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Last Ship Out

Nosson Weiss

Poland was closed in on all sides, and independent Lithuania had been seized by the Soviets. As Europe teetered on the brink of war and destruction, an unexpected rescue possibility developed for the Torah leaders who knew that while the Nazis would destroy their bodies, the Soviets would destroy their souls. They came from Kletzk, Baranovich, and Bialystok — scurrying for passage on the last ship out of Russia. Personal memories from a forgotten era.

Wednesday, May 04, 2011

To their right was the sea, and on the left — sand, as far as the eye could see. Only in their mind’s eye could they see beyond the sand to the land in which nothing is lacking. To Eretz Yisrael.

These men and boys, scholars of the European Torah world, had come from Kletzk, Baranovitch, and Bialystok, scurrying for passage on the last ship out of Odessa before the port — the last escape route out of Russia — was sealed. From Istanbul they trekked by land, through Syria and Lebanon, south to Haifa. 

It was seventy years ago, Erev Pesach 1941. The journey was finally over — the survivors on the “Rabbanim Ship” had reached the Promised Land to fulfill the promise that Torah will never be lost.

No one waited to welcome them, no photographers or reporters recorded the event, and there were no exuberant bochurim to sing “Yamim al yemei melech tosif.”

At the time, the event was almost anticlimactic. Only years later would the ship’s passengers speak of the extraordinary Providence they experienced.


Closed on All Sides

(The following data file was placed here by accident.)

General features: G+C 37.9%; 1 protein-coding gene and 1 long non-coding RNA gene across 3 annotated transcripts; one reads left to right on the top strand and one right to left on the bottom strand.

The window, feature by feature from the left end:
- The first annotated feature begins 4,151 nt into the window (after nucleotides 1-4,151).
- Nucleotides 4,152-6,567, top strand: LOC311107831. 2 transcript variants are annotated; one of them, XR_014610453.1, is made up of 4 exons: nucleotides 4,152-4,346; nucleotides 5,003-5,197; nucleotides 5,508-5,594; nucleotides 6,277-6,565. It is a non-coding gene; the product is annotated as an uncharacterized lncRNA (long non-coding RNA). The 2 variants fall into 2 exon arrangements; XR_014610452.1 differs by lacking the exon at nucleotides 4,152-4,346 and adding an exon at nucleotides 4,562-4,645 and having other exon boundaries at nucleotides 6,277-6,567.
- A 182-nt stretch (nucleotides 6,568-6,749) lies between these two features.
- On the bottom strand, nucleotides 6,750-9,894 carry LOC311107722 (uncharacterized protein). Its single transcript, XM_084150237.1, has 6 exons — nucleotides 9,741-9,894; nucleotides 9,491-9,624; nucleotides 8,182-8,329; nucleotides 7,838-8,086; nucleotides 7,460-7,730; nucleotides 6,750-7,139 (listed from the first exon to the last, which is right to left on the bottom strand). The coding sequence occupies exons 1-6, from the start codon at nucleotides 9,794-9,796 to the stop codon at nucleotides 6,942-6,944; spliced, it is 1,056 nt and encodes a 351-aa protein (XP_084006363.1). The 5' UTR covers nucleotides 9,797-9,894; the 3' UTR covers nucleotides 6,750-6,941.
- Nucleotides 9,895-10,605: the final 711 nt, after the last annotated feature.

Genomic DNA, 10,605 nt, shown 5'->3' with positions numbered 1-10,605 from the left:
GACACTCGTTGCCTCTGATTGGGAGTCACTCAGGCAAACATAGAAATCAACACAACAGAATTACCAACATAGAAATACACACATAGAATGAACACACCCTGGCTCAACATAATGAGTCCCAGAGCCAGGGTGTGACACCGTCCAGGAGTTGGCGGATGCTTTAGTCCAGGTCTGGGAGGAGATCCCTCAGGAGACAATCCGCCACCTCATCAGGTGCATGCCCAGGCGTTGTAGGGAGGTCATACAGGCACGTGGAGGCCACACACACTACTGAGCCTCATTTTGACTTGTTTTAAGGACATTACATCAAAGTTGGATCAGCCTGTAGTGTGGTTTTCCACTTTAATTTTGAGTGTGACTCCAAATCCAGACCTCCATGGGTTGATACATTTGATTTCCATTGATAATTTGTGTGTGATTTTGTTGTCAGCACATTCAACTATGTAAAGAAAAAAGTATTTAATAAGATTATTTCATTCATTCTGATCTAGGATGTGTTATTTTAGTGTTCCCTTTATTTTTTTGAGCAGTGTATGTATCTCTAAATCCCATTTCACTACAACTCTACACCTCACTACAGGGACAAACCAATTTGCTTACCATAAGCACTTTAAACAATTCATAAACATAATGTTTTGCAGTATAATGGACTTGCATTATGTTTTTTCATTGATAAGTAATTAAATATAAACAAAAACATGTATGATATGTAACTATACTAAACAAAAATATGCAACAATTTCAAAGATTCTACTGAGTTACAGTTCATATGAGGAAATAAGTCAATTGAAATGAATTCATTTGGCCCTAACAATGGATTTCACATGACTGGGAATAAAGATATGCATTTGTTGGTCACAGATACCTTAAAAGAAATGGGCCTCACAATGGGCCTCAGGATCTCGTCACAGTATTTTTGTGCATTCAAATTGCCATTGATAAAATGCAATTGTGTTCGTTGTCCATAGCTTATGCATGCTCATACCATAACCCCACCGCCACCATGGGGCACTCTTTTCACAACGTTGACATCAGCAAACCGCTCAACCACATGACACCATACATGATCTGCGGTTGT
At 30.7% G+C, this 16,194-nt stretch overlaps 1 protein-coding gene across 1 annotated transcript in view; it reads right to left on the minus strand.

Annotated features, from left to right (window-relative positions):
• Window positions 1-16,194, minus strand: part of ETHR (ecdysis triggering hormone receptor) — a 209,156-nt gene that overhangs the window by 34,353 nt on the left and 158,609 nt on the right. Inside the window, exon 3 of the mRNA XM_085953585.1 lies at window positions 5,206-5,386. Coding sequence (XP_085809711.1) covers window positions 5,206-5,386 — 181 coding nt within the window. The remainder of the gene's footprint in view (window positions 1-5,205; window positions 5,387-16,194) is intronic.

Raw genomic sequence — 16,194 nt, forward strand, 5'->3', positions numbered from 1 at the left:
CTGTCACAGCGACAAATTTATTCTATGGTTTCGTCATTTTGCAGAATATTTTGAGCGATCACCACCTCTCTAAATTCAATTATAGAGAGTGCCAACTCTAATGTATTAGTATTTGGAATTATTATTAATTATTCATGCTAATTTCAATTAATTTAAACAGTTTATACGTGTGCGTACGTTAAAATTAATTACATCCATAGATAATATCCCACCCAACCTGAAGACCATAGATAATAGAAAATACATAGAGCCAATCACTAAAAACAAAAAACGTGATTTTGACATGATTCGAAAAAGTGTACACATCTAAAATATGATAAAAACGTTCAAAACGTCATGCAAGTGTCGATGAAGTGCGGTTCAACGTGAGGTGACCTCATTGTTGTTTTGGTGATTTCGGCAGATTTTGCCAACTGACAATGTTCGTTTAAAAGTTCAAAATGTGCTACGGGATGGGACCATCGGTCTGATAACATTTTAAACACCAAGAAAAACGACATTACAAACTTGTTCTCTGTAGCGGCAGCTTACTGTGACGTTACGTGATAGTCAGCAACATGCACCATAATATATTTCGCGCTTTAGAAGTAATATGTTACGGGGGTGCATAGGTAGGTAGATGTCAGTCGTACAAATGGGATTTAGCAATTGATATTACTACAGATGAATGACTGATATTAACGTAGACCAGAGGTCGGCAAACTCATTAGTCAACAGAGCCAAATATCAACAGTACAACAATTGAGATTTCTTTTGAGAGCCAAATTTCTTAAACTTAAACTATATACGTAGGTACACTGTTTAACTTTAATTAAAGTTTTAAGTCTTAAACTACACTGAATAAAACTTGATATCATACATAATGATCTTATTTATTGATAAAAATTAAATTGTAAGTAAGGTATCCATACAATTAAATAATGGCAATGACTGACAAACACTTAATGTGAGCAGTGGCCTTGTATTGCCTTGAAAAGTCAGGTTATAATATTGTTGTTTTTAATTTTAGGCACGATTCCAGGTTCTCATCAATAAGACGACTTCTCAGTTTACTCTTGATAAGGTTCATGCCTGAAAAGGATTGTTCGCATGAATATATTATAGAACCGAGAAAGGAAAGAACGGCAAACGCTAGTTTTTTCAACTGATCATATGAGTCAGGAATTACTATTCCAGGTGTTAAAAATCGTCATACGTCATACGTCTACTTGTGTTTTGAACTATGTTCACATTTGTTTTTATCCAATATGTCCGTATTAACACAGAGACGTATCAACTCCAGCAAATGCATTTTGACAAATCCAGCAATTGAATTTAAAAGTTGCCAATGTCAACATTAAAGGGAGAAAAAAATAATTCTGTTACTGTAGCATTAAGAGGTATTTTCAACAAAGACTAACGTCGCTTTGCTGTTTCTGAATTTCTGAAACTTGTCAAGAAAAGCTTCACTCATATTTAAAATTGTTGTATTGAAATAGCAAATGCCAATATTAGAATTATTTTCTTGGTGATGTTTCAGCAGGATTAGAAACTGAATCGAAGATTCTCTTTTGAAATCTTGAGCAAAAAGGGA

October 1939. Just two weeks after the Nazis invaded Poland from the west, the Soviets tore into the country from the east. The yeshivos of eastern Poland now found themselves under Soviet rule, and they knew that would be their end. At the time, no one imagined the horrifying scope of the mass destruction of European Jewry beginning to unfold — they were fleeing the ravages of war, not the threat of annihilation — but the rabbis and yeshivah students, many of whom had directly experienced the Soviets’ suppression of Judaism, knew their yeshivos would not survive the onslaught.

There was, however, one hope: News spread that Vilna would be annexed to independent Lithuania. And so, desperate to insure the survival of their Torah, many yeshivah students fled to Vilna.

But the days of relative quiet were short-lived. In June 1940, the Russians invaded Lithuania, and the roshei yeshivos and their students knew they would have to flee to survive. But who could obtain Palestine certificates or American visas — not to mention viable travel routes — as the war began to close in on all sides? Despite the seemingly hopeless situation, a new and unexpected rescue possibility developed.

Japanese consul Chiune Sugihara began issuing Japanese transit visas to Jews who possessed even the scantest documentation, and providentially, the Soviets agreed to issue exit permits to any Polish refugee holding a visa.

Then, once the Soviets had agreed to grant exit permits to Polish refugees with visas, those with Palestine certificates were also given a small window of time to leave. The Jewish Agency representative in Istanbul squeezed out 250 Palestine certificates from the British, and several hundred others were prepared using fake British seals, enabling the bearers of these precarious documents to travel from Vilna to Odessa via Moscow, and on to Istanbul.


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